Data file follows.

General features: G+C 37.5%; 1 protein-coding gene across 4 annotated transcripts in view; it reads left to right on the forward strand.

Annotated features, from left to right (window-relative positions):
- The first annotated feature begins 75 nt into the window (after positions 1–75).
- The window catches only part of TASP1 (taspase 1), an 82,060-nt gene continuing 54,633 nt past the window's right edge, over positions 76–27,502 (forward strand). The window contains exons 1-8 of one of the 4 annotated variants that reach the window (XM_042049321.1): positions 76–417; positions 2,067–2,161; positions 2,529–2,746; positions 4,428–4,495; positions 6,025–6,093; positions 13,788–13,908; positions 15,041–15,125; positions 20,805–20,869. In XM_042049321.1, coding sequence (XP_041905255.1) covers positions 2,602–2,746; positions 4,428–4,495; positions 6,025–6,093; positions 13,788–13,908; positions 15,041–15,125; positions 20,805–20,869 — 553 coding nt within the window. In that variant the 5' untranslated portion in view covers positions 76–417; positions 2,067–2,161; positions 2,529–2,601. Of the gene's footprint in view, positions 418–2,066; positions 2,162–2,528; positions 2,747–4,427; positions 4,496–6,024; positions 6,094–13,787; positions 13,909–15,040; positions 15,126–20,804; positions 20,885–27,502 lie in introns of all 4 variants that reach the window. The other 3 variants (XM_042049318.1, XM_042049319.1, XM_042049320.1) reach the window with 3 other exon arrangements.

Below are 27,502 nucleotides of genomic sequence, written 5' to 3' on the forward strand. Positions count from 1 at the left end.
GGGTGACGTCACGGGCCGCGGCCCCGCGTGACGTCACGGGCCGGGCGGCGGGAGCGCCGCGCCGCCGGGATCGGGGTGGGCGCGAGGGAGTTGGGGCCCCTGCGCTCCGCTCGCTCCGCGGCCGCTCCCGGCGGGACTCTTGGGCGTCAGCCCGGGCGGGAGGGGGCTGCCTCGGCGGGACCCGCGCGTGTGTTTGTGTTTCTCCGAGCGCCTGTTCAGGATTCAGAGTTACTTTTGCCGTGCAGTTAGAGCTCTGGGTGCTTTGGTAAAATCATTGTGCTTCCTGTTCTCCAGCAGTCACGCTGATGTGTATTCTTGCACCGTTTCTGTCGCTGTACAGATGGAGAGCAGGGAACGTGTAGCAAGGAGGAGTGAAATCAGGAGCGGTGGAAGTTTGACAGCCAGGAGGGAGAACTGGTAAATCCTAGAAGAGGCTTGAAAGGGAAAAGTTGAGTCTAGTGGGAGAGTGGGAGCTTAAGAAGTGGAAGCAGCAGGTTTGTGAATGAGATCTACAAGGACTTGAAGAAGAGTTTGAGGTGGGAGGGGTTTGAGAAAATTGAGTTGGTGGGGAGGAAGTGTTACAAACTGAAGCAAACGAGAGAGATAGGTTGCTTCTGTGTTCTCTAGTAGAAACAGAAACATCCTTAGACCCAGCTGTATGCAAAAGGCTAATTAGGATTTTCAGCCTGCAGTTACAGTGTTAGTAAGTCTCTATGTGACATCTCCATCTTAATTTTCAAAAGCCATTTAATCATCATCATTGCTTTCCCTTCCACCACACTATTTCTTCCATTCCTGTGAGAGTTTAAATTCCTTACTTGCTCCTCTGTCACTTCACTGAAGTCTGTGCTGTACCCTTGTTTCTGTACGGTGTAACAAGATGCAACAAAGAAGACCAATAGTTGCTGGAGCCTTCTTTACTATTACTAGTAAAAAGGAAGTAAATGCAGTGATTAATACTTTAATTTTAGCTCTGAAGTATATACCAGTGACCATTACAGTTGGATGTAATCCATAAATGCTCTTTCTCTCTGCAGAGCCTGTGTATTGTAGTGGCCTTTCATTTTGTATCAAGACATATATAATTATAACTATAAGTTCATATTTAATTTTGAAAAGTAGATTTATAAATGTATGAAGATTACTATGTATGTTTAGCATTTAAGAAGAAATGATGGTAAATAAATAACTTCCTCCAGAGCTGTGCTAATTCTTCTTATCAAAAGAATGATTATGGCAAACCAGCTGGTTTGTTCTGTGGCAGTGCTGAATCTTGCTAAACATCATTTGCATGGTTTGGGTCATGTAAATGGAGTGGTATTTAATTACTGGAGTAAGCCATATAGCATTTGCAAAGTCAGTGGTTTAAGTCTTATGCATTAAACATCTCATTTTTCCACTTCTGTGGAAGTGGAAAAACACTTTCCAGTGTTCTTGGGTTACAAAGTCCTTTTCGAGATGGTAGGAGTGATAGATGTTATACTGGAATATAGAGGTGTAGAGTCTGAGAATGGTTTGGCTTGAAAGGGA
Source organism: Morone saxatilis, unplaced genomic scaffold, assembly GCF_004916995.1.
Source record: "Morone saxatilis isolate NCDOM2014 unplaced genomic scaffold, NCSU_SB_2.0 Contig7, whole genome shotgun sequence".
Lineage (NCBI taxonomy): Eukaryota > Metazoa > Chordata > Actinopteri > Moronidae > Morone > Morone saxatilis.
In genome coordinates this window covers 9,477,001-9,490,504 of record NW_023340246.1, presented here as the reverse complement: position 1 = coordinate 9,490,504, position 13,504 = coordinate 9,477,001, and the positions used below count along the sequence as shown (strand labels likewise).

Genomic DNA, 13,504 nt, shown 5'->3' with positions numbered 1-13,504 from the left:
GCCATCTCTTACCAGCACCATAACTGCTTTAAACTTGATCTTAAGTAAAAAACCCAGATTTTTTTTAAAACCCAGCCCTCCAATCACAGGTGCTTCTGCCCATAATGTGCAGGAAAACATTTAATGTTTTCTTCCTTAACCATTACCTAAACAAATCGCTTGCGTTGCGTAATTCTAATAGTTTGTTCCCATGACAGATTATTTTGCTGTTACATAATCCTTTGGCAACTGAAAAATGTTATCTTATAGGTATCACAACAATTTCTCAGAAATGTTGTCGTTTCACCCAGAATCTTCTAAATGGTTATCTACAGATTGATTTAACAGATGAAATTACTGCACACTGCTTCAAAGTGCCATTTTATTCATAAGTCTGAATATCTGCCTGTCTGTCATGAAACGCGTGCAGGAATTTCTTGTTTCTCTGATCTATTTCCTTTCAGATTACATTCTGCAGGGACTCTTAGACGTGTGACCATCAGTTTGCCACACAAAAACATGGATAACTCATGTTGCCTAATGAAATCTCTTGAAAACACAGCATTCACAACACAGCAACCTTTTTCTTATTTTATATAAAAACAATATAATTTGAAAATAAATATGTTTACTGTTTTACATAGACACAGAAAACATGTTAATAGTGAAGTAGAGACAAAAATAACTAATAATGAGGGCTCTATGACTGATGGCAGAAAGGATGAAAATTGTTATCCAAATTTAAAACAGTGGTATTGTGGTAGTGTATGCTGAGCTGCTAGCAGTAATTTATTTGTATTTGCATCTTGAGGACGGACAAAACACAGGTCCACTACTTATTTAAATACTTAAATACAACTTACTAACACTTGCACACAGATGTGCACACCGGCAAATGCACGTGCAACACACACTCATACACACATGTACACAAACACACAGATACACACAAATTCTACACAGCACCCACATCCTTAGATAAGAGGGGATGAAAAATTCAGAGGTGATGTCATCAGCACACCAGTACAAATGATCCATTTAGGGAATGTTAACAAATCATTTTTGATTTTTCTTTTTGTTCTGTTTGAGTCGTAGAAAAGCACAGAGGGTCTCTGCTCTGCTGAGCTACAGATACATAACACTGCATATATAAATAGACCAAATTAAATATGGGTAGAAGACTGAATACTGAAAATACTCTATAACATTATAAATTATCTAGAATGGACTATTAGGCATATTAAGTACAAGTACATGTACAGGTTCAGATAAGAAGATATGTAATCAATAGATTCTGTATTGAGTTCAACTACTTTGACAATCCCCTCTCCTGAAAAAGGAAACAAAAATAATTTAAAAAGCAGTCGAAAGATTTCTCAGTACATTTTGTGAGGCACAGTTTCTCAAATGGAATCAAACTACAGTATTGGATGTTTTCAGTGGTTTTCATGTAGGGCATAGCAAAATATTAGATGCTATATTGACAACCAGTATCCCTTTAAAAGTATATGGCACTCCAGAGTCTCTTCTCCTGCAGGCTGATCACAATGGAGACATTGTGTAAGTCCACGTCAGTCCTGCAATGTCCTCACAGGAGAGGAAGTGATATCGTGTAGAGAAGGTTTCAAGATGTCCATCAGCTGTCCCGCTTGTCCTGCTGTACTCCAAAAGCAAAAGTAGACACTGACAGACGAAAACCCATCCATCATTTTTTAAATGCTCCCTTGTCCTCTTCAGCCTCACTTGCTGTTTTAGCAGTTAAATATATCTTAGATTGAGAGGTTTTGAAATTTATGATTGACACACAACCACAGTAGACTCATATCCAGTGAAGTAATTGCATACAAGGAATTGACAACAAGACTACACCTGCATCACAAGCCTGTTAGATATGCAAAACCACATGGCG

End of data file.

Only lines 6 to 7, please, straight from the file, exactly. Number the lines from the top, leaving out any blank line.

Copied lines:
GGGTGACGTCACGGGCCGCGGCCCCGCGTGACGTCACGGGCCGGGCGGCGGGAGCGCCGCGCCGCCGGGATCGGGGTGGGCGCGAGGGAGTTGGGGCCCCTGCGCTCCGCTCGCTCCGCGGCCGCTCCCGGCGGGACTCTTGGGCGTCAGCCCGGGCGGGAGGGGGCTGCCTCGGCGGGACCCGCGCGTGTGTTTGTGTTTCTCCGAGCGCCTGTTCAGGATTCAGAGTTACTTTTGCCGTGCAGTTAGAGCTCTGGGTGCTTTGGTAAAATCATTGTGCTTCCTGTTCTCCAGCAGTCACGCTGATGTGTATTCTTGCACCGTTTCTGTCGCTGTACAGATGGAGAGCAGGGAACGTGTAGCAAGGAGGAGTGAAATCAGGAGCGGTGGAAGTTTGACAGCCAGGAGGGAGAACTGGTAAATCCTAGAAGAGGCTTGAAAGGGAAAAGTTGAGTCTAGTGGGAGAGTGGGAGCTTAAGAAGTGGAAGCAGCAGGTTTGTGAATGAGATCTACAAGGACTTGAAGAAGAGTTTGAGGTGGGAGGGGTTTGAGAAAATTGAGTTGGTGGGGAGGAAGTGTTACAAACTGAAGCAAACGAGAGAGATAGGTTGCTTCTGTGTTCTCTAGTAGAAACAGAAACATCCTTAGACCCAGCTGTATGCAAAAGGCTAATTAGGATTTTCAGCCTGCAGTTACAGTGTTAGTAAGTCTCTATGTGACATCTCCATCTTAATTTTCAAAAGCCATTTAATCATCATCATTGCTTTCCCTTCCACCACACTATTTCTTCCATTCCTGTGAGAGTTTAAATTCCTTACTTGCTCCTCTGTCACTTCACTGAAGTCTGTGCTGTACCCTTGTTTCTGTACGGTGTAACAAGATGCAACAAAGAAGACCAATAGTTGCTGGAGCCTTCTTTACTATTACTAGTAAAAAGGAAGTAAATGCAGTGATTAATACTTTAATTTTAGCTCTGAAGTATATACCAGTGACCATTACAGTTGGATGTAATCCATAAATGCTCTTTCTCTCTGCAGAGCCTGTGTATTGTAGTGGCCTTTCATTTTGTATCAAGACATATATAATTATAACTATAAGTTCATATTTAATTTTGAAAAGTAGATTTATAAATGTATGAAGATTACTATGTATGTTTAGCATTTAAGAAGAAATGATGGTAAATAAATAACTTCCTCCAGAGCTGTGCTAATTCTTCTTATCAAAAGAATGATTATGGCAAACCAGCTGGTTTGTTCTGTGGCAGTGCTGAATCTTGCTAAACATCATTTGCATGGTTTGGGTCATGTAAATGGAGTGGTATTTAATTACTGGAGTAAGCCATATAGCATTTGCAAAGTCAGTGGTTTAAGTCTTATGCATTAAACATCTCATTTTTCCACTTCTGTGGAAGTGGAAAAACACTTTCCAGTGTTCTTGGGTTACAAAGTCCTTTTCGAGATGGTAGGAGTGATAGATGTTATACTGGAATATAGAGGTGTAGAGTCTGAGAATGGTTTGGCTTGAAAGGGA
Source organism: Morone saxatilis, unplaced genomic scaffold, assembly GCF_004916995.1.